2. Alex says:

    WSJ – Red Ryder

    According to

    One of the most iconic themes from the movie A Christmas Story is, of course, Ralphie’s “official Red Ryder, carbine action, 200-shot, range model air rifle, with a compass in the stock and this thing that tells time.” This line alone is uttered nearly 30 times throughout the movie.

  3. Robert Kurzmann says:

    “Build a better mousetrap and the world will beat a path to your door” is a slight misquotation of a phrase written by Ralph Waldo Emerson. (Look it up if you wish to learn the correct phrase). Regardless, it refers to the customer being eager to patronize the business, not the other way around as implied by the clue in today’s WSJ puzzle.

    • sanfranman59 says:

      Thank you for pointing this out. I was sure that the cluing on this answer was off, but I couldn’t put my finger on it. This seems like a pretty egregious error. Boo hiss!

  4. GlennP says:

    And the NYT is a debut!!!

  5. Mike H says:

    So, NYT and TNY both have the word INNIE and with pretty much the same clue. I know there are many 3 and 4-letter words/clues that are similar each day, but in my regular rotation of puzzles I haven’t seen the word often, and certainly not with the “90%” citation. Interesting (to me).

    • Eric S says:

      I didn’t know the 90% statistic, either.

      The word INNIE has been around since at least 1966. Will my electronic Scrabble accept it? No. (The last dictionary update was in 2019, but still!)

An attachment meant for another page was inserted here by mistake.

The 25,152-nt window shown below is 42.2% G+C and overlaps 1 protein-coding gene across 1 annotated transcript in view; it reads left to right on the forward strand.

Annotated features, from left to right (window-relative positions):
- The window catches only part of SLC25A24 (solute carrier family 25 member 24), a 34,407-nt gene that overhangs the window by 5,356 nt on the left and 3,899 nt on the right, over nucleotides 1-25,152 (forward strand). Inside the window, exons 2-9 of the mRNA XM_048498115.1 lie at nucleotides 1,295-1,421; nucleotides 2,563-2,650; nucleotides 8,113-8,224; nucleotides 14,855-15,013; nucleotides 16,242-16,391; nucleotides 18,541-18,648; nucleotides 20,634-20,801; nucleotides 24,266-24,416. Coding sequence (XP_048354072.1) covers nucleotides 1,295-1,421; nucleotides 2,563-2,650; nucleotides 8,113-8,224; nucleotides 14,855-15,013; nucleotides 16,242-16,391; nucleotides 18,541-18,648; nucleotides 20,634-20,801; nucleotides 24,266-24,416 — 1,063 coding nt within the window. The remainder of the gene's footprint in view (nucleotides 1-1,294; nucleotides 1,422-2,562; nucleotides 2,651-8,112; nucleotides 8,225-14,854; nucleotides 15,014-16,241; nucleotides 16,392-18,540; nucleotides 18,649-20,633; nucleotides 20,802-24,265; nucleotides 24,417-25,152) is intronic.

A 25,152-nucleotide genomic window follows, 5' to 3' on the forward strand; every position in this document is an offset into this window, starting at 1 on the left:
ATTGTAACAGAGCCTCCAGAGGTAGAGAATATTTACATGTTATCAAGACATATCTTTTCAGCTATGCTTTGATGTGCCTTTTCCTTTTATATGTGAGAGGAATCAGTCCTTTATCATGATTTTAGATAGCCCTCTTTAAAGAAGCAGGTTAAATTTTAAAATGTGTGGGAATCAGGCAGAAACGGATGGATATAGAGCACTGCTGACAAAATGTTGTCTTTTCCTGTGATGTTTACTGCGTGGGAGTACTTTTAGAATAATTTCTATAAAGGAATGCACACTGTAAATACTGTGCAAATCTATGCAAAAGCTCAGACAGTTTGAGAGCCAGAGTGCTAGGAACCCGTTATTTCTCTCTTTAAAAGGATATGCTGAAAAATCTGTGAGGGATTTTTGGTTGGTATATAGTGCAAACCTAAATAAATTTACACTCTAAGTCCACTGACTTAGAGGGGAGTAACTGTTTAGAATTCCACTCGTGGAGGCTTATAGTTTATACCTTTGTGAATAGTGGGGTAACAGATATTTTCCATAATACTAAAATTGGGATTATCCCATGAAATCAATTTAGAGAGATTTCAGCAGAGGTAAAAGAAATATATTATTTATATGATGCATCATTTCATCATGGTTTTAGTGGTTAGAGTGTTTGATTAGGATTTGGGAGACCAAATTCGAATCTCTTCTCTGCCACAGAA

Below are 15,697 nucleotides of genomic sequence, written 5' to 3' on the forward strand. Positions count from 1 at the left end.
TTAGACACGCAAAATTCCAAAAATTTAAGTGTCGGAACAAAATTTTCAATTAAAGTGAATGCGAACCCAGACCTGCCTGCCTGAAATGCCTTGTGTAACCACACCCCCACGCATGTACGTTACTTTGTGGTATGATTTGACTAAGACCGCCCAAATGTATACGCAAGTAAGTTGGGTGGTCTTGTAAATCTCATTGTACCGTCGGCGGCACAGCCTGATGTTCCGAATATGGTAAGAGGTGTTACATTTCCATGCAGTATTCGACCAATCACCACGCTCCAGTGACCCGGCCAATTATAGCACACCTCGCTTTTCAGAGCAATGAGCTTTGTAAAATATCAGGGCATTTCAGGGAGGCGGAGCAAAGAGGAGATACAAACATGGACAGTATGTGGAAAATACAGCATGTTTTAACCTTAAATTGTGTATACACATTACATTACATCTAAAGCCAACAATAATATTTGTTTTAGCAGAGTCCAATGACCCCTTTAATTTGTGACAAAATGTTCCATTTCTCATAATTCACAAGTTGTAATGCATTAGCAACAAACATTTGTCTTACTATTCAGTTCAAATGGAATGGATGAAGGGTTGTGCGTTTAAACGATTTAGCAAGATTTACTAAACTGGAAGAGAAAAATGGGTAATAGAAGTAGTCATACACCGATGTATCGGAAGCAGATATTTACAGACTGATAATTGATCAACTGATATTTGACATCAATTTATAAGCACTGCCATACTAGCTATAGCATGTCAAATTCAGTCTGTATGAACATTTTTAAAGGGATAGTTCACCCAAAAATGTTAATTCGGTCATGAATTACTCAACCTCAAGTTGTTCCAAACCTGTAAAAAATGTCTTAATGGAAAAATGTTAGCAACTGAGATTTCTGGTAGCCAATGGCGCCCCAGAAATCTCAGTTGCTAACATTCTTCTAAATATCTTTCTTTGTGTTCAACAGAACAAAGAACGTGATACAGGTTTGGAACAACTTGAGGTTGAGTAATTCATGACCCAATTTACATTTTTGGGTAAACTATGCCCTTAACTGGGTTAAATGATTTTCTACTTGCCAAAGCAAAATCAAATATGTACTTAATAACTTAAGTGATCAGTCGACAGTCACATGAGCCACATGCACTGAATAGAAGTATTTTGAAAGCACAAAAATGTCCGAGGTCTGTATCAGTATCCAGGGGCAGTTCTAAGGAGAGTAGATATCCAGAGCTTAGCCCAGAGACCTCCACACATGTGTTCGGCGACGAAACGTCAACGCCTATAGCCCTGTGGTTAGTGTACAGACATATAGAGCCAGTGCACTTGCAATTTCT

• marciem says:

      Today is the day to contemplate our navels, I presume? Two innies and an outie so far… and I haven’t done all I usually do.

  6. Mutman says:

    NYT: Never heard the Miami Dolphins called ‘The Fins’, but rather, incorrectly (yet funny), ‘The FISH’.

    Nice change of pace for a Wednesday!

    • Matt Gritzmacher says:

      I’ve heard both, but “Squish the Fish” is more fun to say

    • Billy Boy says:

      I was a Dol – phin fan as a kid, now I won’t give you a wooden nickel for American Football. You don’t believe me? Ask Evan Fleisher.


    • Gary R says:

      My wife and I spend about a month in South Florida each year, and I think I hear “Fins” more often than “Fish.” When I hear “Fish,” it’s more often referring to the Marlins.

  7. JohnH says:

    I agree that the SE of TNY with its three names crossing was the most difficult area, but I didn’t find it not a challenge. I couldn’t even guess the two missing letters, and I don’t recognize any of the names now. But that’s Natan Last, so into names. Naturally his moderate challenge was many times harder and less enjoyable than Patrick Berry’s Monday great challenge.

    • e.a. says:

      wait but i thought Natan’s puzzles were too lowbrow and unliterary for you? the eliot prize-winning poet didn’t give you a foothold?

      • dhj says:

        Stop trolling.

      • JohnH says:

        What can I say? I see it had a NYer book review, so I must have read about it. (And yeah, I find Natan hard for the less literate openings.) Still, I don’t feel alone after Matthew in finding it a dense corner.

        • e.a. says:

          to be more serious – i don’t fault you for having trouble with some crossing names (as i wouldn’t if you didn’t know, say, regis/garanimals in Patrick’s monday puzzle, or any of the ~20 proper noun answers in his friday) or for being frustrated about it. it’s your repeated digs against Natan as a constructor that i take issue with. if your literacy of his references is insufficient for you to find the joy in his puzzles, you could simply not solve them. or do, but either way, you don’t have to be doing all this hater shit.

  8. Phil says:

    New Yorker: It’s one thing to have proper names, but to jam three obscure names into one corner and have them cross each other is absurd. I’ve never of of OCEAN VUONG, BOOTS Riley, or Gary GYGAX. At least most people have heard of DIONNE WARWICK. The VUONG/GYGAX cross is particularly egregious.

  9. David Roll says:

    WSJ-marked down because of Ganesh and Dos crossing.

  10. Pete says:

    I second Phil’s comment. TNY crossing OCEANVUONG with BOOTS (Riley) and (Gary) GYGAX was too much for me. Natick!